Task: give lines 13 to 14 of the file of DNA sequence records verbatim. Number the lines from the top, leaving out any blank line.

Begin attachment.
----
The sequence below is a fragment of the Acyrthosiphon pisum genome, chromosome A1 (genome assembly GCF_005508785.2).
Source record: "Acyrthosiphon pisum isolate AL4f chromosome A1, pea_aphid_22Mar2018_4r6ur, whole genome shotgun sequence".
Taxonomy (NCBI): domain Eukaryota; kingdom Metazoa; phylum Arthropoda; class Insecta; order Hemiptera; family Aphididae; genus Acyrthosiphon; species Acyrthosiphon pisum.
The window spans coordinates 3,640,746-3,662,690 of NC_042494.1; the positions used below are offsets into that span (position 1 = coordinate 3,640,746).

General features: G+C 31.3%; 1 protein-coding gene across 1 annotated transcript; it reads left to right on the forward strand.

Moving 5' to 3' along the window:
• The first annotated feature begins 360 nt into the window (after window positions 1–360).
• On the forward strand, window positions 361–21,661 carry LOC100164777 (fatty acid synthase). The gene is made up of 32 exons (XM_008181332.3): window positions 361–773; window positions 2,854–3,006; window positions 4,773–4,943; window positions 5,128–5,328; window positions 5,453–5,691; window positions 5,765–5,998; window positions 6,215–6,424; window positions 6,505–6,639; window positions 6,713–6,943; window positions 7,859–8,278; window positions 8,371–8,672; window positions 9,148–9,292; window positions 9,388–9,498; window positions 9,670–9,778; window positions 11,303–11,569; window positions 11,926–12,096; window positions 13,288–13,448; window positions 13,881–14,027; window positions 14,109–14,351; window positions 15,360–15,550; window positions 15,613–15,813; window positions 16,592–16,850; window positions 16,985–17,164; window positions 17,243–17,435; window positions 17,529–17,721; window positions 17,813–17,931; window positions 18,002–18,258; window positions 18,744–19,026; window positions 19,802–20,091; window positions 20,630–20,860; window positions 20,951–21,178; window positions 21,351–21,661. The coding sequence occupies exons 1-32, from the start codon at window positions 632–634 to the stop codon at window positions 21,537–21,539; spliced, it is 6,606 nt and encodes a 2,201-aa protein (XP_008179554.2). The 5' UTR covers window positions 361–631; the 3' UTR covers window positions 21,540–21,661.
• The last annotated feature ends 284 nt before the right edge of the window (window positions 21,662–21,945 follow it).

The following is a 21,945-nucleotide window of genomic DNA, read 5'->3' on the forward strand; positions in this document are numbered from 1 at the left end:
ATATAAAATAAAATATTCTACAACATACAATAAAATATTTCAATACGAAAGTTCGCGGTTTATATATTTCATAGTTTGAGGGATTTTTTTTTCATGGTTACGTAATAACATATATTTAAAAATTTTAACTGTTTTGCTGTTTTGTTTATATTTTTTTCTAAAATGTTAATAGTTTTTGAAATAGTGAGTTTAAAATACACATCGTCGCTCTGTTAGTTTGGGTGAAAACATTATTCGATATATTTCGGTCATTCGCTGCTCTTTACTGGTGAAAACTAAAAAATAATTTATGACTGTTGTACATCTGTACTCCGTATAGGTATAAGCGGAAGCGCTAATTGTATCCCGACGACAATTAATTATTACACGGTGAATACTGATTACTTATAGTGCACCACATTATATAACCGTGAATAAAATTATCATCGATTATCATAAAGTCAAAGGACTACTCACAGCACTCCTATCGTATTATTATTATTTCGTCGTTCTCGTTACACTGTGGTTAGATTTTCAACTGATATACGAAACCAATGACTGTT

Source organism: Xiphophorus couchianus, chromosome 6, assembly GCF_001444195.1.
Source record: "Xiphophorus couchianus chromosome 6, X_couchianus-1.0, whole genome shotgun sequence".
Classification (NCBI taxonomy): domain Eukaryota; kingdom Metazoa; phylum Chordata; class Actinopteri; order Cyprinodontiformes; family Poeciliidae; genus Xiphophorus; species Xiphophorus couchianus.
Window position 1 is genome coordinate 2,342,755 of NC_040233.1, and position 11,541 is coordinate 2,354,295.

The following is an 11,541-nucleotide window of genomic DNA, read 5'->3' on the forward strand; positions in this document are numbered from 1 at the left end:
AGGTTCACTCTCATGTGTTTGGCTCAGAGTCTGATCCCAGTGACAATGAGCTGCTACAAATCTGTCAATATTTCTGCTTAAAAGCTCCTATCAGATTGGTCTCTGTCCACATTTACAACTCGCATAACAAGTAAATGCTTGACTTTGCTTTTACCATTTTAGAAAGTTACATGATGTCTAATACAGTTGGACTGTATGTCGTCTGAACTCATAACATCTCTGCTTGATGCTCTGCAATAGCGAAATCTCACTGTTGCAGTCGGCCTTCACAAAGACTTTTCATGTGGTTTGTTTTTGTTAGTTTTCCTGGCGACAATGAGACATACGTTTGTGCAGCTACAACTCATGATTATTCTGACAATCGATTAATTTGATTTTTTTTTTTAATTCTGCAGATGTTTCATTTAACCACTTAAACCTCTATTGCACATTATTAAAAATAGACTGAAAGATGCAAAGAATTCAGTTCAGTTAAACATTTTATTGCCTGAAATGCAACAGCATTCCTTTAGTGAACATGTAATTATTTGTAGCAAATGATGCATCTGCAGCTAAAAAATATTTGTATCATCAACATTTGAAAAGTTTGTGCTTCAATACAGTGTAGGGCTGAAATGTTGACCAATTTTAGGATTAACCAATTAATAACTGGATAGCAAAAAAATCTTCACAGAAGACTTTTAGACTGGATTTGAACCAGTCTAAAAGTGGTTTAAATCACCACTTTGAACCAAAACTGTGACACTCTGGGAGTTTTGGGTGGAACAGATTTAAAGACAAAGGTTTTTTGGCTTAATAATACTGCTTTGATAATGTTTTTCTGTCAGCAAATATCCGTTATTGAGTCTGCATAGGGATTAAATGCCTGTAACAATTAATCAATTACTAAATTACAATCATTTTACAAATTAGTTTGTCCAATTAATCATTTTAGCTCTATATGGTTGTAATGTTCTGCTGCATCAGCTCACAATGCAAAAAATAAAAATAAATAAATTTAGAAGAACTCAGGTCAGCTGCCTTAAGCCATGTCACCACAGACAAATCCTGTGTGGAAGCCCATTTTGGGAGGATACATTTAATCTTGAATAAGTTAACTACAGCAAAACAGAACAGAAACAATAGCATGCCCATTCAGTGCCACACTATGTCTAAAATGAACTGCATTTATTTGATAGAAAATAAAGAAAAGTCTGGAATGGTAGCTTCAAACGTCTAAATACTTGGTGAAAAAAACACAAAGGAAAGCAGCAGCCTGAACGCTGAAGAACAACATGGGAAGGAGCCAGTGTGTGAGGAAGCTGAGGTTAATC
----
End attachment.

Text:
Source record: "Xiphophorus couchianus chromosome 6, X_couchianus-1.0, whole genome shotgun sequence".
Classification (NCBI taxonomy): domain Eukaryota; kingdom Metazoa; phylum Chordata; class Actinopteri; order Cyprinodontiformes; family Poeciliidae; genus Xiphophorus; species Xiphophorus couchianus.